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March 22, 2006

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greedytriallawyer

In the spirit of your invitation, even though I do not practice medicine, I thought I would tell you about a patient who died because his family doctor prescribed lethal doses of narcotics over a six month period.

radiculous

Previously posted on KevinMD blog.
"I have been following this blog for quite awhile and now I must contribute. Malpractice cases may effectively be place into 3 categories: 1)Defendant obviously guilty--wrong leg cut off, etc. These are almost alway settled before trial, but frequently get the most press: 2)Defendant obviously innocent--shotgun suits against everone on the chart, no matter the facts. Personal example: I am a radiologist. Moved from MI to GA. Went to the beach for spring break with my family. Return on a Sat. to find a Certified letter in my mail from MI. I know what it is--MI has a 6 mo pre-suit notification law. Can't get mail until Monday. Approx 36 hrs of living hell. Lawsuit confirmed after wife picks up mail on Mon. and calls me. Anxiety, anguish, etc turn into monumental disgust with lawyers when it becomes perfectly clear that I had done nothing wrong. Plaintiffs attorney could not even get a certificate of merit from another radiologist because I had read the x-ray properly. I guess I am just thin- skinned. I was dismissed from the case before discovery. Were they thinking: Oh, we'll sue him anyway and maybe get lucky somehow and get some money out of it? This happens way more than anyone knows. But I guess CJD won't buy it unless there is some "proof" that it happens. This is data which will never be collected, because there is no financial incentive to do so. and 3)Suits where there is a difference of opinion between expert witnesses--those cases that go to court. Example: As a radiologist, one of my great concerns is interpretation of mammograms. Most doctors know that they are EXTREMELY DIFFICULT in many cases. Follow-up views, US are common. Even under the best circumstances, it has been shown that a significant number will be missed. However, in retrospect, well-paid expert witnesses have no trouble seeing them on old mammograms. Of course, the defendant's expert thinks differently. Therefore, it goes to the jury. A 36 year old woman with three small children dies of breast cancer. Who is going to win that one? The whole process stinks. The best lawyer wins. Just ask John Edwards."

Matt

"Were they thinking: Oh, we'll sue him anyway and maybe get lucky somehow and get some money out of it? This happens way more than anyone knows."

When was the statute of limitations to have run out?

What insurers are there that just pay out with a demand letter? I'm sure plaintiff's lawyers would love to know their names.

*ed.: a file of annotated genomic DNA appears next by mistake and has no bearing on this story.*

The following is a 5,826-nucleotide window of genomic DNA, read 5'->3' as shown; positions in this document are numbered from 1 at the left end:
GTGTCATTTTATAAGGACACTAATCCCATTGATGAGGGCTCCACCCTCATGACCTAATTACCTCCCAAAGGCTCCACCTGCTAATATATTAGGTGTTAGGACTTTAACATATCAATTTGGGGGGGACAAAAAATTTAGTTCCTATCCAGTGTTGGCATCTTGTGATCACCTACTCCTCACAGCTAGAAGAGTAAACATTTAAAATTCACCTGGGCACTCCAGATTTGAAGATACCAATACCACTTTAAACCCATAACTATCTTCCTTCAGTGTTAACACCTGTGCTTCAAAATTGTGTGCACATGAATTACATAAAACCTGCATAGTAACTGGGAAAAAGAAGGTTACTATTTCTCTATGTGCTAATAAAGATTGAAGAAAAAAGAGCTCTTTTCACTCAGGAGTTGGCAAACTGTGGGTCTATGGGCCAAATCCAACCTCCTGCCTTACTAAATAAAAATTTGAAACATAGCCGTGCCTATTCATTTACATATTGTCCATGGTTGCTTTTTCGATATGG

radiculous

Well, the insurers didn't have to pay a claim, but they sure had to pay their lawyers something for getting my name off of the suit which was obviously frivolous with respect to me. (I should have filed a countersuit, but I was just so damn glad to get it over with that I did not have sufficient rage at the time--only relief.) PS--How about the intangible costs (ie, anxiety, etc) which can never be quantitated. And guess what? These costs really bother doctors. With respect to the statute of limitations: Plaintiffs had time to get an affidavit of merit with respect to the other doctor involved. They just couldn't find anyone to point the finger at me because I had done nothing wrong. I would like to hear other posts from doctors who have been unfairly accused. Also GTL please give me the estimate of Plaintiff's cost to put someone on a lawsuit vs the cost of the defense to get someone off. Summary: The case against me was frivolous and had its tangible and intangible costs. If I were that sloppy, people would die every day.

Matt

"PS--How about the intangible costs (ie, anxiety, etc) which can never be quantitated. And guess what? These costs really bother doctors."

I understand. I've been sued myself. However, becoming a physician doesn't mean you get to be free from anxiety.

You personally had no actual costs because you had already paid your premium, and would have done so regardless.

What your attorneys should have done was file a motion to sanction the other side. You don't need to file a countersuit and it would not have taken any additional time from you. You likely would not have even had to be present at the hearing. They didn't, presumably because your insurer didn't want to.

I agree with you though - you shouldn't have been named, if what you're saying is correct. Evidently it didn't bother the person paying the bills, though, or they would have done something about it.

DBR

"Evidently it didn't bother the person paying the bills, though, or they would have done something about it."

Doing something about it would have cost the person paying the bills even MORE in legal fees, or the doctor involved would have had to hire ANOTHER lawyer to pursue action for the meritless claim....so that's kind of a specious argument for letting the system stay as it is...

Matt

Donna, the person paying the bill is the insurer. The insurers are, historically, making money. Sure they have ups and downs, but that's the nature of insuring risk.

I don't know how many casualty insurers you deal with, but I can't imagine it's many. If you did, you'd know that if they get a chance to pop a plaintiff's lawyer on the head, they will.

Matt

And it's no less specious an argument than those presented for changing a civil justice system enshrined in both the Declaration of Independence and the Constitution all just to save some insurers, and maybe even physicians, some money.

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